Simon suggested that Ehrlich pick any ten resources he though were in danger of depletion. They would then calculate how much $1000 would buy of each resource. Ten years later they would come back and recalculate things. If a resource is being depleted the price goes up -- it is basic economics that environmentalists once accepted as factual. So if the amount of resource Q previously purchased for $1000 was now worth $1200 it was becoming more scarce and Ehrlich would be right on that resource. The difference between the prices would be paid by the loser to the winner. In that case Simon would pay Ehrlich $200. If the price were actually lower, something Ehrlich though impossible, which is why he called this a sucker bet, then he would pay the difference between the price of 10 years earlier and the current price to Simon.

They both agreed it would be adjusted for inflation so they were using a steady value currency. In the end Ehrlich was wrong on all ten resources he picked as most likely to be in danger of depletion. In economic terms all the resources became more plentiful. And Ehrlich paid Simon and then denounced his own bet as meaningless.

I find it interesting that environmentalists have since abandoned the quantifiable relatively short-term disasters of the past for very long-term disasters a century off in the future. They completely abandoned the “depletion” arguments they were making about resources (with the possible exception of “peak oil” issues) and instead latching on to whether or not the ocean will rise X inches or Y inches by the year 2100 -- a year when none of them will be around to pay off a wager.

I would love to see wagering as informal policy. President Bush should pay out of his own pocket when he makes a pronouncement that is wrong, false, a lie, or distorted. Okay, he would soon go through his own salary and everything he owned but he ought to do it. For instance he claims the feds will balance the budget (which was balanced when he took office) within a few years. It won’t happen. When it doesn’t Bush should have to pay out.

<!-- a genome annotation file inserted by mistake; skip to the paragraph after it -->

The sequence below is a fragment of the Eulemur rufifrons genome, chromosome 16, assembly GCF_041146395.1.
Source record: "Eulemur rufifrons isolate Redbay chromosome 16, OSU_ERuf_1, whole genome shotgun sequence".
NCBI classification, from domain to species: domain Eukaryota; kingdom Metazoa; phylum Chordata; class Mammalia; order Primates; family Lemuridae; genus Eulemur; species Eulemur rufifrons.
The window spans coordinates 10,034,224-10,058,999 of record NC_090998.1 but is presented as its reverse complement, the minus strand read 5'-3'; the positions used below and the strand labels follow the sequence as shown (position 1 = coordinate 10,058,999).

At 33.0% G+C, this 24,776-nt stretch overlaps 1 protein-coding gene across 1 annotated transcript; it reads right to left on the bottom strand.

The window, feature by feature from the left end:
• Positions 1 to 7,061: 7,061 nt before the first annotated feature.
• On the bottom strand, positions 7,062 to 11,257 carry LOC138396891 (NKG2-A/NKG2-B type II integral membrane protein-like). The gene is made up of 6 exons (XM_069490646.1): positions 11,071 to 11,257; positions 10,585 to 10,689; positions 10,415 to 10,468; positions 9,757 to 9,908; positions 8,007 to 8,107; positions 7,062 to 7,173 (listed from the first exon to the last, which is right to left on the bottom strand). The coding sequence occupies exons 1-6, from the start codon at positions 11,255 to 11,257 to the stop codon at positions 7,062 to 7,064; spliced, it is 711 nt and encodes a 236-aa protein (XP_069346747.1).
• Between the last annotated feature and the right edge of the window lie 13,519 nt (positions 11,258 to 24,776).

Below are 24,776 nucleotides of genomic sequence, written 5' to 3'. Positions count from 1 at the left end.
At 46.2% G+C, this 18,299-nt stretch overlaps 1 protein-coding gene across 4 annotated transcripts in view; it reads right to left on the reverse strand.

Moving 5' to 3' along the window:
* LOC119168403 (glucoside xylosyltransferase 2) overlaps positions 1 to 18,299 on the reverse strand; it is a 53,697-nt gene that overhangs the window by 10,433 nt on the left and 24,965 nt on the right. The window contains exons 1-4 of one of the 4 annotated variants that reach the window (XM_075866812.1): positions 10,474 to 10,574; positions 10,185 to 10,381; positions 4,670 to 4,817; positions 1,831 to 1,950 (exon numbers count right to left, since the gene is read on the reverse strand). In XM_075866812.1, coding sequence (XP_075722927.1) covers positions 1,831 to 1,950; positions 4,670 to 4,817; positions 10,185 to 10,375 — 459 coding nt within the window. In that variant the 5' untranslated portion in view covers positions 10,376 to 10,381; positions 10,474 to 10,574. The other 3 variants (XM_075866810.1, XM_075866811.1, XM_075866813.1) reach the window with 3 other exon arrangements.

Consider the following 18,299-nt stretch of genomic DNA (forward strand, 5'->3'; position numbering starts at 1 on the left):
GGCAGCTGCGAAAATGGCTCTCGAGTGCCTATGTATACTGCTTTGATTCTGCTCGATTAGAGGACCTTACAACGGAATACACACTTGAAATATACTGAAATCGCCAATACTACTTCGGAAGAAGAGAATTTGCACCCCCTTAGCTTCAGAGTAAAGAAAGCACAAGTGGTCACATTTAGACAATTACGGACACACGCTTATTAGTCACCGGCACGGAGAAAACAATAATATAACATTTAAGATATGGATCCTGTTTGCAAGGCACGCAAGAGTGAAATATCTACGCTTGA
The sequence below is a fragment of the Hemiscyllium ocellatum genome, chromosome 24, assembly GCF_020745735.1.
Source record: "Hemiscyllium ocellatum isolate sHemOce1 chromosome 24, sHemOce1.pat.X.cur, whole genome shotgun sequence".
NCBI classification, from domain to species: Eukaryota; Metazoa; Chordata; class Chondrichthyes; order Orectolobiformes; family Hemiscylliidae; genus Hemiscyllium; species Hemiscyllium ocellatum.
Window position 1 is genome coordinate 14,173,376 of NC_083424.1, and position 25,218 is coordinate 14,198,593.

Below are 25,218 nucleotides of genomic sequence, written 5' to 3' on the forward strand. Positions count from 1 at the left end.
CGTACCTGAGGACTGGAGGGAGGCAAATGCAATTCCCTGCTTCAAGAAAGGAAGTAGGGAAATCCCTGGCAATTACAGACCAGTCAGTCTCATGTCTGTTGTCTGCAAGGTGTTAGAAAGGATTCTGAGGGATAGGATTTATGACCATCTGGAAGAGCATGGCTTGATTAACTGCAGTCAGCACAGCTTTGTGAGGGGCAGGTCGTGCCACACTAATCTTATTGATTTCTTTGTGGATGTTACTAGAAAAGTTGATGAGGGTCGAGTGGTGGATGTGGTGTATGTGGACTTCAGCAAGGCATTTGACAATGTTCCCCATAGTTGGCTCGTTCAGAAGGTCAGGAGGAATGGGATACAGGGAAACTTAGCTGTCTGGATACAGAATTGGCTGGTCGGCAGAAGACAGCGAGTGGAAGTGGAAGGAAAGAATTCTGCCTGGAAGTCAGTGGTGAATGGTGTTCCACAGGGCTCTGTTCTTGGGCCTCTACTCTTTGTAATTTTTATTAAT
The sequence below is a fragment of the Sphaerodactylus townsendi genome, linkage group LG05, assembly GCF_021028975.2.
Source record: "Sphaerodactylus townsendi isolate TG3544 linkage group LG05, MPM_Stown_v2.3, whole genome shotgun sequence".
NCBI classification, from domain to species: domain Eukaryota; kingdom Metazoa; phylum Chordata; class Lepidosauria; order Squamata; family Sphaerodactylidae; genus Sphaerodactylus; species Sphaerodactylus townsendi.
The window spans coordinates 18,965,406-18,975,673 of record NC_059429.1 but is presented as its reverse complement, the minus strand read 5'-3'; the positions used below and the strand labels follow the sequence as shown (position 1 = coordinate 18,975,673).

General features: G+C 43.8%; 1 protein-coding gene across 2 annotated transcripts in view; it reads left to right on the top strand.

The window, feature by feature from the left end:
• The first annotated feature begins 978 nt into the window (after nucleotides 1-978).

He should have had to wager on the presence of weapons of mass destruction in Iraq. When he passed his asinine No Child Left Behind program he should have been required to list the concrete results we would see in five years time and list the fine he would pay if it didn’t happen.

In fact maybe all legislation that is purported to achieve some result should have a section where the proponents of the legislation state how much money they will donate to a charity if the legislation does not perform as they claim it will within a specified period of time and that time should be short term enough that they are alive to pay out when proven wrong -- which is what will happen with most legislation.

Letting the proponent of the bill list the fine he will donate is perfect. It allows us to know how seriously the politician takes his own proposals. If Congressman Bleedingheart proposes a foreign aid bill to eradicate poverty in the Zimbabwe, for instance, he would specify very precise, quantifiable changes we will see within so many years as a result of his proposal. If he thinks his bill is guaranteed to achieve these results he might be willing to wager his entire Congressional pay on the matter. If instead he wagers $100 you can tell he doesn’t believe his own bull. Ditto for Congressman Hardass and his bill to win the war on drugs.

I would guess that we’d get a lot less legislation that way.

Photo: the floating head is Jonah "I'll bet ya" Goldberg.